U.S. President Donald Trump has continued to defend his executive order banning entry to refugees and people from seven Muslim-majority countries, while rights groups vowed to keep pressing legal action, thousands of people protested in cities across the country and Democrats prepared to issue legislation to block the ban.
In a series of tweets Monday morning, Trump said Department of Homeland Security Secretary John Kelly told him that "all is going well with very few problems." He added that "big problems at airports" were caused by a computer outage that hit Delta airlines, protesters and "the tears of" Senate Minority leader Chuck Schumer.
Only 109 people out of 325,000 were detained and held for questioning. Big problems at airports were caused by Delta computer outage,.....— Donald J. Trump (@realDonaldTrump) January 30, 2017
protesters and the tears of Senator Schumer. Secretary Kelly said that all is going well with very few problems. MAKE AMERICA SAFE AGAIN!— Donald J. Trump (@realDonaldTrump) January 30, 2017
There is nothing nice about searching for terrorists before they can enter our country. This was a big part of my campaign. Study the world!— Donald J. Trump (@realDonaldTrump) January 30, 2017
WATCH: Trump accuses Schumer of faking his tears
Schumer appeared to be holding back tears as he called Sunday for Trump to overturn the executive order.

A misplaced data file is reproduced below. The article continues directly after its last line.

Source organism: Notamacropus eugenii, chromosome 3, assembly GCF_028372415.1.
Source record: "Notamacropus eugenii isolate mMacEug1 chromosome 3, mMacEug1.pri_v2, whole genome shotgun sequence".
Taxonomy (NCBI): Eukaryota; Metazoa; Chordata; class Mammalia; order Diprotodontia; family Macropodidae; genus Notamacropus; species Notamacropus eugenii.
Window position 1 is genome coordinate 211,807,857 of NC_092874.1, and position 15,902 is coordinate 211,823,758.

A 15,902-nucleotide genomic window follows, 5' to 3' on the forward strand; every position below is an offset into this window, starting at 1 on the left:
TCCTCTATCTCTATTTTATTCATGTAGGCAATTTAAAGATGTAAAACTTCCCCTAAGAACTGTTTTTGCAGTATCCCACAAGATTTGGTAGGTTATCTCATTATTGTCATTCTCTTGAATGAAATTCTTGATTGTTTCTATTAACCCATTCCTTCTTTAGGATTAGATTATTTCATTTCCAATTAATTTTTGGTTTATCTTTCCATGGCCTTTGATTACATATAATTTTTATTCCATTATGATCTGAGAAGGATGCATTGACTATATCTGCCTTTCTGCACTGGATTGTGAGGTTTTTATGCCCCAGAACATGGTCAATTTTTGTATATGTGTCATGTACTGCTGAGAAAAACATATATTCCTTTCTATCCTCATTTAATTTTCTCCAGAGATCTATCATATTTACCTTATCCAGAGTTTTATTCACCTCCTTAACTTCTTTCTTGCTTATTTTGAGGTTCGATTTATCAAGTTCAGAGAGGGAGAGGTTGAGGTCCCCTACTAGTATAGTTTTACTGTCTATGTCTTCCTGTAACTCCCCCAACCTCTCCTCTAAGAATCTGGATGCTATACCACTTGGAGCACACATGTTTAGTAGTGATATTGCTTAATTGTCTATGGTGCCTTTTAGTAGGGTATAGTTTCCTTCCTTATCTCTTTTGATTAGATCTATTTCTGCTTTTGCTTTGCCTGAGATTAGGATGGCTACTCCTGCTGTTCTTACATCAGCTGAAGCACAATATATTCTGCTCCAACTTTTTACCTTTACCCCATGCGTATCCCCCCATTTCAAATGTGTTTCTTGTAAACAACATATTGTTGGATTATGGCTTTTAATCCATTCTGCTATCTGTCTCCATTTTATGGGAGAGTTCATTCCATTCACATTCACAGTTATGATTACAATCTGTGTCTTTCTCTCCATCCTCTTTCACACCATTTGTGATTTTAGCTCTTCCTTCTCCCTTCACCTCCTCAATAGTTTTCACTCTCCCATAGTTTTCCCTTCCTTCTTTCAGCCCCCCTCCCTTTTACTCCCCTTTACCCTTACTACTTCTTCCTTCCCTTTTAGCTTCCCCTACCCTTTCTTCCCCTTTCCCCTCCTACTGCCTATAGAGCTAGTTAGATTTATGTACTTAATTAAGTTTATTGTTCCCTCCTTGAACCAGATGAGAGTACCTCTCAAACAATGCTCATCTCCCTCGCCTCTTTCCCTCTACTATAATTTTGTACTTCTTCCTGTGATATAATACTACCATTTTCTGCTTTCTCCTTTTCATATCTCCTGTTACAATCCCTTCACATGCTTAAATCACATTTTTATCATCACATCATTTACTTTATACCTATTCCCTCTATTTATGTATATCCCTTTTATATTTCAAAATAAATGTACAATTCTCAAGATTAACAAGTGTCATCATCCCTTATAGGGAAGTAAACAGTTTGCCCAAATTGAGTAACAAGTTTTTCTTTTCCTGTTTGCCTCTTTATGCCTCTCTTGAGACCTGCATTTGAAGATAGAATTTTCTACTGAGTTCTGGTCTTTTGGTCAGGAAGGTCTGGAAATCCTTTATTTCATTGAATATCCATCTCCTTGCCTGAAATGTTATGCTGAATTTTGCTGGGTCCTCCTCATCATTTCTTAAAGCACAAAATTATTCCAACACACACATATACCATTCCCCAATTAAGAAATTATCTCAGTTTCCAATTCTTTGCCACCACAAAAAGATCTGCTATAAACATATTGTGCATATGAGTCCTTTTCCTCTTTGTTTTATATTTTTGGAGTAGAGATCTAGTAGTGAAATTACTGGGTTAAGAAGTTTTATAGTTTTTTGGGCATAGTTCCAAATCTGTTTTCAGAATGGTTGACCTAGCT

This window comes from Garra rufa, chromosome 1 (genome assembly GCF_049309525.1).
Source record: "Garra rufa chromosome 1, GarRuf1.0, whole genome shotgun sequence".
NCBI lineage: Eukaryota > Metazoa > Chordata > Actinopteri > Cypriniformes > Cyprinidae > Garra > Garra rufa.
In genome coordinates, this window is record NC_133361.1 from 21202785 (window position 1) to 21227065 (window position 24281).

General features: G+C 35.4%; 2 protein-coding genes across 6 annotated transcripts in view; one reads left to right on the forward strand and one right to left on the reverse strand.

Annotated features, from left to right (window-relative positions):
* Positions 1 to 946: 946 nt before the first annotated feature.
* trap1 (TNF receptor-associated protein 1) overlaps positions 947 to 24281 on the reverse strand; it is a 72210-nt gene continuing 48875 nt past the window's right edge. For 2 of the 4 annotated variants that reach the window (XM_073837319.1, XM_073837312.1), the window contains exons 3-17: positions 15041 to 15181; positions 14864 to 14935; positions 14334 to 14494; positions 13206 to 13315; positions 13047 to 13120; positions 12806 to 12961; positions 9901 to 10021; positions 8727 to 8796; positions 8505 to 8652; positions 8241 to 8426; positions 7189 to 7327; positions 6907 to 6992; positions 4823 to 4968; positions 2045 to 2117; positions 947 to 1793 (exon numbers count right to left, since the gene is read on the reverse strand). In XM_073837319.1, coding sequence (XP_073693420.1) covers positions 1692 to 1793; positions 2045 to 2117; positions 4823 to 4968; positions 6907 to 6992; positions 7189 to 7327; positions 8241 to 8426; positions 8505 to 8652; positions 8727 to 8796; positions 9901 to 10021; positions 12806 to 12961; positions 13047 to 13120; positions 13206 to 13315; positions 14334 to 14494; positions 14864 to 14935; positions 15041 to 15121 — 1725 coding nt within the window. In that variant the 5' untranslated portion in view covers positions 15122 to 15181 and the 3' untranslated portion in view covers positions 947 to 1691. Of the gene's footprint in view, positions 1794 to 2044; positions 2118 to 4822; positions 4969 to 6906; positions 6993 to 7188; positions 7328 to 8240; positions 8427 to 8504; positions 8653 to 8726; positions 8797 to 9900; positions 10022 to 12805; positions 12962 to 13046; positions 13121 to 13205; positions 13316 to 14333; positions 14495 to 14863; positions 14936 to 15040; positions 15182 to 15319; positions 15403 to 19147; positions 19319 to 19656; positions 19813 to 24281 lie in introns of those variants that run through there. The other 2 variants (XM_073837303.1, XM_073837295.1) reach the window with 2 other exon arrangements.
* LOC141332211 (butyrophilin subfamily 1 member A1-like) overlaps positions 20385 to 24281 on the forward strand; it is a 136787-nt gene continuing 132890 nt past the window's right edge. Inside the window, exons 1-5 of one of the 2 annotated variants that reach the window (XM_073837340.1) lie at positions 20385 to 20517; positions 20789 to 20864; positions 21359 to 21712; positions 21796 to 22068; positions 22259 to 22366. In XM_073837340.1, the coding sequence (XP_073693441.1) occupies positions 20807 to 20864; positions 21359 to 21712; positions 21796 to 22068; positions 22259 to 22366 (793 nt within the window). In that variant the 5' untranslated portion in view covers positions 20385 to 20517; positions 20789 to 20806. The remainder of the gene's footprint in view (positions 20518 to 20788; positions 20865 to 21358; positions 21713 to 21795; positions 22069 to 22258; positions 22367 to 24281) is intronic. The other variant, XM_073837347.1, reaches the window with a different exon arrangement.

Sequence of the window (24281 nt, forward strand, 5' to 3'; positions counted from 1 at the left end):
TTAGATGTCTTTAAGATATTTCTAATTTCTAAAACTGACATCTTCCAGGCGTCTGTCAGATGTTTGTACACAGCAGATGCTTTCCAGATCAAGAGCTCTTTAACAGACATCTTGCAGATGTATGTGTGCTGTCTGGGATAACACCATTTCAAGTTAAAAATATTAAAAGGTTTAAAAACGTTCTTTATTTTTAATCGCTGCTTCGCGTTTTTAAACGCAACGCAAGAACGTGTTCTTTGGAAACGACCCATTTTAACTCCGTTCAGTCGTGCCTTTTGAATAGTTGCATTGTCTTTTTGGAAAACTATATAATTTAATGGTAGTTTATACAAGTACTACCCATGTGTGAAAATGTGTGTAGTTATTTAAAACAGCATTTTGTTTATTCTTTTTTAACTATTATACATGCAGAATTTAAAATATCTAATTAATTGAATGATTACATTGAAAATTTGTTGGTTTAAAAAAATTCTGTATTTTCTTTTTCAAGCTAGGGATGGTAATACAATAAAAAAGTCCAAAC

The order, signed Friday, includes a 120-day suspension of refugee admissions and a 90-day entry ban for people from Iraq, Iran, Syria, Somalia, Sudan, Libya and Yemen.
The implementation led to confusion, particularly at the nation's airports, where in some cases people holding green cards as permanent legal residents were detained for extra questioning before being allowed entry.
Homeland Security Secretary John Kelly issued a statement Sunday seeking to clarify the policy, saying he deems "the entry of lawful permanent residents to be in the national interest."
In a separate statement, the Department of Homeland Security said the government retains its right to revoke visas at any time if necessary for national security. That followed an emergency order by federal court in New York temporarily barring the deportation of people who arrive at U.S. airports with a valid visa or an approved refugee application.
Judge Ann Donnelly wrote, "There is imminent danger that, absent the stay of removal, there will be substantial and irreparable injury to refugees, visa-holders, and other individuals from nations" who are subject to the president's order.
Trump has repeatedly called for stricter screening of refugees, and the senior administration official who briefed reporters Sunday described the previous system as "woefully inadequate."
Under President Barack Obama's administration, refugees were required to undergo security checks, including strict vetting by law enforcement and intelligence agencies, and extensive interviews before they were allowed into the country. For many refugees, the process took up to two years to complete.
Nihad Awad, executive director of the Council on American-Islamic Relations, told VOA's Urdu service Trump's order goes against the values of Americans who have historically welcomed those fleeing persecution and war.
"Donald Trump did not convince any of us that he has sound legal or national security concerns. For example, the Syrian refugees are subjected to at least two years of scrutiny and extreme vetting already, and once they come here they are safe, they are vetted. There is no terrorist attack that happened at the hands of a Syrian refugee, or any refugee, that we know," Awad said. "So for him to base all his executive order on [that] false notion is un-American, unethical."
The 57-nation Organization of Islamic Cooperation said Monday that Trump's action will further complicate the challenges refugees face.